On Monday, Jan. 21, Barack Obama will be inaugurated for the second time as President of the United States. The same day the nation celebrates Martin Luther King Jr. Day. It does not celebrate my birthday, which happens to be January 21, 1928, the year before Dr. King was born.
The two events celebrated Monday are not unconnected. Dr. King was an extraordinary civil rights leader who was gifted with intelligence, energy, passion, vision and superb oratory. Before he spoke to a huge crowd from the steps of the Lincoln Memorial on Aug. 23, 1963, the election of a black man to be president of the United States was simply not possible. Excerpted below, this is what he said that changed that:*
"I have a dream that one day this nation will rise up and live out the true meaning of its creed: 'We hold these truths to be self-evident: that all men are created equal.'
I have a dream that one day on the red hills of Georgia the sons of former slaves and the sons of former slave owners will be able to sit down together at a table of brotherhood.
I have a dream that one day even the state of Mississippi, a desert state, sweltering with the heat of injustice and oppression, will be transformed into an oasis of freedom and justice.
I have a dream that my four children will one day live in a nation where they will not be judged by the color of their skin but by the content of their character.
I have a dream today.
I have a dream that one day the state of Alabama, whose governor's lips are presently dripping with the words of interposition and nullification, will be transformed into a situation where little black boys and black girls will be able to join hands with little white boys and white girls and walk together as sisters and brothers.
I have a dream today.
I have a dream that one day every valley shall be exalted, every hill and mountain shall be made low, the rough places will be made plain, and the crooked places will be made straight, and the glory of the Lord shall be revealed, and all flesh shall see it together.
This is our hope. This is the faith with which I return to the South. With this faith we will be able to hew out of the mountain of despair a stone of hope. With this faith we will be able to transform the jangling discords of our nation into a beautiful symphony of brotherhood. With this faith we will be able to work together, to pray together, to struggle together, to go to jail together, to stand up for freedom together, knowing that we will be free one day.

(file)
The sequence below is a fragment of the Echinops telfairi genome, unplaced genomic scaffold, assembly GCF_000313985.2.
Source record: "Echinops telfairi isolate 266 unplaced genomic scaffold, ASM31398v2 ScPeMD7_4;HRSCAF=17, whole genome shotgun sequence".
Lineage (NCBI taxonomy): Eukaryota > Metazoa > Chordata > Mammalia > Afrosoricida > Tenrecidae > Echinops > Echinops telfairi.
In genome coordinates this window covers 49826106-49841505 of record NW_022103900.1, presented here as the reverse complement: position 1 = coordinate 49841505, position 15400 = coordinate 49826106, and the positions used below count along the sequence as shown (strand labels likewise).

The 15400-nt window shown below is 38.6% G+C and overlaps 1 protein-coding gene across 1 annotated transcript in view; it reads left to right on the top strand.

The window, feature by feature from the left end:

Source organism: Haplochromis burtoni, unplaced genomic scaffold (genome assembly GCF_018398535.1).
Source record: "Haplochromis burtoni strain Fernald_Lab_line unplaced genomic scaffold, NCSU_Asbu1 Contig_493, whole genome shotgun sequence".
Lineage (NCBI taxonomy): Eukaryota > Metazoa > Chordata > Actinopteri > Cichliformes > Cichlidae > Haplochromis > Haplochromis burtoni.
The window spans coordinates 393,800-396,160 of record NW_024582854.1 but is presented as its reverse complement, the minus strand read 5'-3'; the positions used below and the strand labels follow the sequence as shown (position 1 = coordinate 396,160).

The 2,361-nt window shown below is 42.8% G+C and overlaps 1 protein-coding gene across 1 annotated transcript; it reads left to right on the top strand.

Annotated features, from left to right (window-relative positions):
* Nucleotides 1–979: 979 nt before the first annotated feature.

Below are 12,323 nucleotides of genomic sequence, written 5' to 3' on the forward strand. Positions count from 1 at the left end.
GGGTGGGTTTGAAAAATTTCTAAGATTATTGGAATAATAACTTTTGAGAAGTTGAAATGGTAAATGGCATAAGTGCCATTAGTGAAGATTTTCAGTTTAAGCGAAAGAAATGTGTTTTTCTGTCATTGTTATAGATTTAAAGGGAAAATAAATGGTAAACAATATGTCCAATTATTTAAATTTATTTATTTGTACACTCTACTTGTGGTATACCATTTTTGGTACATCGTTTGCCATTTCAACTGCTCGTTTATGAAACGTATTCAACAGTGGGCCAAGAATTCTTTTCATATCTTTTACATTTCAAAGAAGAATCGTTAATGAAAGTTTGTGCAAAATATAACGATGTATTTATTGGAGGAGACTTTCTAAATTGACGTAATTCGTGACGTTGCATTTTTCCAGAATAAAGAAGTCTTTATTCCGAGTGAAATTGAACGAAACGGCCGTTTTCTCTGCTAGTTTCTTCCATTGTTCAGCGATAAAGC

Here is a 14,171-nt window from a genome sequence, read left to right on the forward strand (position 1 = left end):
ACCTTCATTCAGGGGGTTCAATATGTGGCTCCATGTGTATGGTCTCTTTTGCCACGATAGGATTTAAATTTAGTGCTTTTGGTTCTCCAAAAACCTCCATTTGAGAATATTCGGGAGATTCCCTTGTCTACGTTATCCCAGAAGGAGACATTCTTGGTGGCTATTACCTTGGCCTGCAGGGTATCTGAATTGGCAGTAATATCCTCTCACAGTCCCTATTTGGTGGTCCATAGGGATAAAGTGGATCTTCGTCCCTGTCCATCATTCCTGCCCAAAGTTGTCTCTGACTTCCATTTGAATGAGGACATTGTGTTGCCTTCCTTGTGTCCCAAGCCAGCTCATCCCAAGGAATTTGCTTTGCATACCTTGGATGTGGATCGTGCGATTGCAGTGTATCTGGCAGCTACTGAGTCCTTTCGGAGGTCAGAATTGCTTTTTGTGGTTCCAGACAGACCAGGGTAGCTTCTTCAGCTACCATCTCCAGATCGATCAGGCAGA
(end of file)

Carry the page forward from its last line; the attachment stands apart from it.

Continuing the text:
This will be the day when all of God's children will be able to sing with a new meaning, 'My country, 'tis of thee, sweet land of liberty, of thee I sing. Land where my fathers died, land of the pilgrim's pride, from every mountainside, let freedom ring.'"
It is not too much to say that Dr. King’s speech reversed the course of racial segregation in the United States. He did not do it alone. There were many heroes who helped: children attended segregated schools often with the help of the military; women like Rosa Parks refused to sit in the back of the bus; lawyers like Thurgood Marshall fought segregation in the courts and later, as a Supreme Court justice continued the fight within the Supreme Court itself. Some blacks and other civil rights advocates were murdered (as was Dr. King) or badly beaten.
One of those heroes was Barack Obama. When he was first ran for president in 2008 there was no certainty that racial tension had abated enough in the United States to elect a black man president. It took courage and incredible talent to put himself forward as a candidate, and his first inauguration was a miracle. In a sense, Dr. King’s dream had been partially realized.
Obama’s first term was beset by viral opposition in very difficult times. There is no question that some of that opposition was based on racism. There is a close tie between the Tea Party and racist groups. This is not to imply that every Tea Party member is a racist, but the overlay of racists in that party is clear from the comments they make online--even on this site--and in the public press.
The fact that Obama is about to have his second inauguration is even more of a miracle. This time it is not that the country is less racist (although I think it is), but because the racial shift in our country has given minorities a much bigger say in our elections and, the predictions are, their power will grow in future elections.
I, personally, have a dream that shortly Obama will be able to overcome the opposition of the leadership of the NRA and succeed in instituting reasonable gun control in the United States. This involves no threat to Second Amendment rights, but merely the intelligence of the American people. I dream, too, that the Republicans will be wise enough to increase the debt ceiling without holding the poor and unemployed hostage. None of us can afford to decimate the full faith and credit of the United States.
As Hamlet said, "'tis a consummation devoutly to be wished."
*Note: To watch Dr. Martin Luther King Jr.'s "I Have A Dream" speech in its entirety, click on the YouTube video thumbnail that accompanies this column.